China's central bank has been on a buying spree for the last seven years, taking home $1 trillion worth of U.S. Treasury bonds and mortgage-backed debt issued by Fannie Mae and Freddie Mac.
Now the bills are coming due, and the bank doesn't have enough money to pay them.
That's because the bank's U.S. investments, which comprise most of China's foreign securities, are worth a lot less when converted from weak U.S. dollars to stronger yuan, reports The New York Times.
Last year, China spent more than one-eighth of its entire economic output on foreign bonds and has bought even more this year. If it stops buying dollar-denominated securities now, the dollar would tank, and U.S. interest rates would skyrocket.
The situation is so serious that the People's Bank of China, which earlier ignored warnings from the International Monetary Fund that its $3.2 billion capital base is too small, has asked the country's Finance Ministry to help it get more capital.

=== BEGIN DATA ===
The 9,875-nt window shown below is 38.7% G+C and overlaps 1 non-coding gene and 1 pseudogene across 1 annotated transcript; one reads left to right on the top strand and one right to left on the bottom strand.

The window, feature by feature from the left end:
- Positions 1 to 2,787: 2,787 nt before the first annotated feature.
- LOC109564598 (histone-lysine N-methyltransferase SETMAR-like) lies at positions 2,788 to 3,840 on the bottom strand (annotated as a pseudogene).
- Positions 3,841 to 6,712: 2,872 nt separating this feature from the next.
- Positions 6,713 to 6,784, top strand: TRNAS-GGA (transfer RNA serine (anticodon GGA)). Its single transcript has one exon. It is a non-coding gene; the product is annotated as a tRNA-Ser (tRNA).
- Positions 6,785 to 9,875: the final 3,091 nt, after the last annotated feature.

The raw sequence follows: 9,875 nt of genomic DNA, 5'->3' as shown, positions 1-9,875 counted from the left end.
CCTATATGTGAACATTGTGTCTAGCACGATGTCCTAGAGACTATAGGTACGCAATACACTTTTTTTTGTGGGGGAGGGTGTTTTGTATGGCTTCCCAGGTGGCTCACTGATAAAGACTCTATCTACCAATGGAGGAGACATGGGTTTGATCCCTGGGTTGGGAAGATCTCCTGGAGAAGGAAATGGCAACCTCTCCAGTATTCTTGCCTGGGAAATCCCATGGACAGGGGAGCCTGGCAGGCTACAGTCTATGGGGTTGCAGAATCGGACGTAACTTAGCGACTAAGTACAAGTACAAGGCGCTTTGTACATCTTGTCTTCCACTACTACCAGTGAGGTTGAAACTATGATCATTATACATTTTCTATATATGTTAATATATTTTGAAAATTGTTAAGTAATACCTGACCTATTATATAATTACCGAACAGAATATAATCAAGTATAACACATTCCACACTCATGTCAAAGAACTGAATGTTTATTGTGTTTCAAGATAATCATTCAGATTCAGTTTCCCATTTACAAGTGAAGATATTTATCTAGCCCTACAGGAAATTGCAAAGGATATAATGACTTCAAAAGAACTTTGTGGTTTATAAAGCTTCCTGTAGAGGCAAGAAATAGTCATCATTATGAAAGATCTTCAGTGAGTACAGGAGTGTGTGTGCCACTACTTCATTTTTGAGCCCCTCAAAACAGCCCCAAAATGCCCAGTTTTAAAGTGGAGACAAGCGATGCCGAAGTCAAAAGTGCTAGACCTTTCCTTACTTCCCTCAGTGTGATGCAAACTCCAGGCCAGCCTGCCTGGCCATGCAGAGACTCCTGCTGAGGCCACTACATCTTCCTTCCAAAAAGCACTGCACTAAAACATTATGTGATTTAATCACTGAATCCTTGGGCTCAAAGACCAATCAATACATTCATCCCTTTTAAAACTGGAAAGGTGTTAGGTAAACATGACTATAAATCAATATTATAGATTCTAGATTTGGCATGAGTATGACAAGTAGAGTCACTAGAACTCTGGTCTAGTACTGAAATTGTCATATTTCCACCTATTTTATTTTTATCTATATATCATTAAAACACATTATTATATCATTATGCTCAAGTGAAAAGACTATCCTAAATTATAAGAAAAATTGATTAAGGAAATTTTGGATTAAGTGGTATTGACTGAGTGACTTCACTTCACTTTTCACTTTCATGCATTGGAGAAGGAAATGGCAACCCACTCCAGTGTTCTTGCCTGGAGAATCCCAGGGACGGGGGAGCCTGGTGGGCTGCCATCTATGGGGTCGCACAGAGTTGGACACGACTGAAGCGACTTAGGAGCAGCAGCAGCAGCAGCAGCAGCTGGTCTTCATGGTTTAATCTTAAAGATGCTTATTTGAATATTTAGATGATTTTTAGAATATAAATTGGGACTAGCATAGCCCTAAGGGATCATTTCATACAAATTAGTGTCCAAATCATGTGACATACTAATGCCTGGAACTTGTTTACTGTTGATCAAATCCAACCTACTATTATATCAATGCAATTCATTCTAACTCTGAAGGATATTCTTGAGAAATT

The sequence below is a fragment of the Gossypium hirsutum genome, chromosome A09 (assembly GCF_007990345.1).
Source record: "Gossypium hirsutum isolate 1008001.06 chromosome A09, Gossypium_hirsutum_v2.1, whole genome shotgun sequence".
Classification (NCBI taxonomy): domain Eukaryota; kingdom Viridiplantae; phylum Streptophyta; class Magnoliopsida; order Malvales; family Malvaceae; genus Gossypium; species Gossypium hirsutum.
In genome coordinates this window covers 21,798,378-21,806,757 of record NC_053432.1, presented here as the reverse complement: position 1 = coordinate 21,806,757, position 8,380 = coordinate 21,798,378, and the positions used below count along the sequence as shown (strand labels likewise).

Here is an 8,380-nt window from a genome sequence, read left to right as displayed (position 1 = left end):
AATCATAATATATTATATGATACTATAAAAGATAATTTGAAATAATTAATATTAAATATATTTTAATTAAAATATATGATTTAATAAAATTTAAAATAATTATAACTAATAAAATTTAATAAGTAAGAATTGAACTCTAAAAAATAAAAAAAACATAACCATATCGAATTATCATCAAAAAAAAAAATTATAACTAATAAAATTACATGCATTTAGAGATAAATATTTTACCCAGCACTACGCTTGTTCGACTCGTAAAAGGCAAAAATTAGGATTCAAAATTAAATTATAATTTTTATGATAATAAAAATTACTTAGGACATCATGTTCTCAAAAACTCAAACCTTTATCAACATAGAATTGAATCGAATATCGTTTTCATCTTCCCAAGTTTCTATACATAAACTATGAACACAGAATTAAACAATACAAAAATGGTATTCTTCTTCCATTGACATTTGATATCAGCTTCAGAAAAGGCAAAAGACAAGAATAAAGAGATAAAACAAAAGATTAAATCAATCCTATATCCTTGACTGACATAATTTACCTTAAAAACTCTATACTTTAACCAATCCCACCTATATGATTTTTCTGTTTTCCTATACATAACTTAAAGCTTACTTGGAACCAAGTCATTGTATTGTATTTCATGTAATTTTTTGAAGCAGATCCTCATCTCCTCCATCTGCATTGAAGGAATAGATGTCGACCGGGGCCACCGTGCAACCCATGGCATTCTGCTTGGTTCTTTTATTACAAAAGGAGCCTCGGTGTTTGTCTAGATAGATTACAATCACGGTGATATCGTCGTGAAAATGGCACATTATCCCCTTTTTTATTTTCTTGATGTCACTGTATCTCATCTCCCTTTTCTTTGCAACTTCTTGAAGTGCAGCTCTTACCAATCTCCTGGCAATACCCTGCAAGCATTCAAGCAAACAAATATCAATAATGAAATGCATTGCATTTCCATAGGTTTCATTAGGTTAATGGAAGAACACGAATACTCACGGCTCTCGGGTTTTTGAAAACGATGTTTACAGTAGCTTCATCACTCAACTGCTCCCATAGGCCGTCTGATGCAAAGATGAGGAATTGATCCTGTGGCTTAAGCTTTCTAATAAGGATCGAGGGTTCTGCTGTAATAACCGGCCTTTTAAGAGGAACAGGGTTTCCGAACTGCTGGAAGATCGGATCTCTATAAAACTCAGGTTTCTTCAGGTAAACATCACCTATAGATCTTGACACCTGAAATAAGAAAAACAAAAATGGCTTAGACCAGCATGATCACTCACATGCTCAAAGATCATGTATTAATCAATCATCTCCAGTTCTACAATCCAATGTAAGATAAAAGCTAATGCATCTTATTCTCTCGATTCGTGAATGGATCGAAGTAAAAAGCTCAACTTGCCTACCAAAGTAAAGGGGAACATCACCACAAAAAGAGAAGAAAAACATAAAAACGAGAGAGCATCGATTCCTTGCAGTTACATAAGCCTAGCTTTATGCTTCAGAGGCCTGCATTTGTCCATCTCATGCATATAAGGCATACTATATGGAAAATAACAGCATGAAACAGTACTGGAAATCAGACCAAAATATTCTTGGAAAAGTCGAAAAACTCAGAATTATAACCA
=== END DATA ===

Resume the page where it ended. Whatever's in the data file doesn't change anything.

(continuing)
The move may signal a shift in power from the bank to the Finance Ministry, which has long advocated slowing the yuan's appreciation to increase the global competitiveness of Chinese goods.
The U.S., however, wants a stronger yuan, which would reduce Chinese competitiveness and the U.S. trade deficit as well. The yuan has risen 21 percent against the dollar since mid-2005, when China quit pegging its currency to the dollar.
U.S. Treasury Secretary Henry Paulson, long an advocate of a strong yuan, warned in a recent issue of Foreign Affairs that the Chinese juggernaut is headed for the wall, a serious risk for the rest of the world's economies.
"Americans who worry that China might overtake the United States are worrying about the wrong thing," Paulson wrote.
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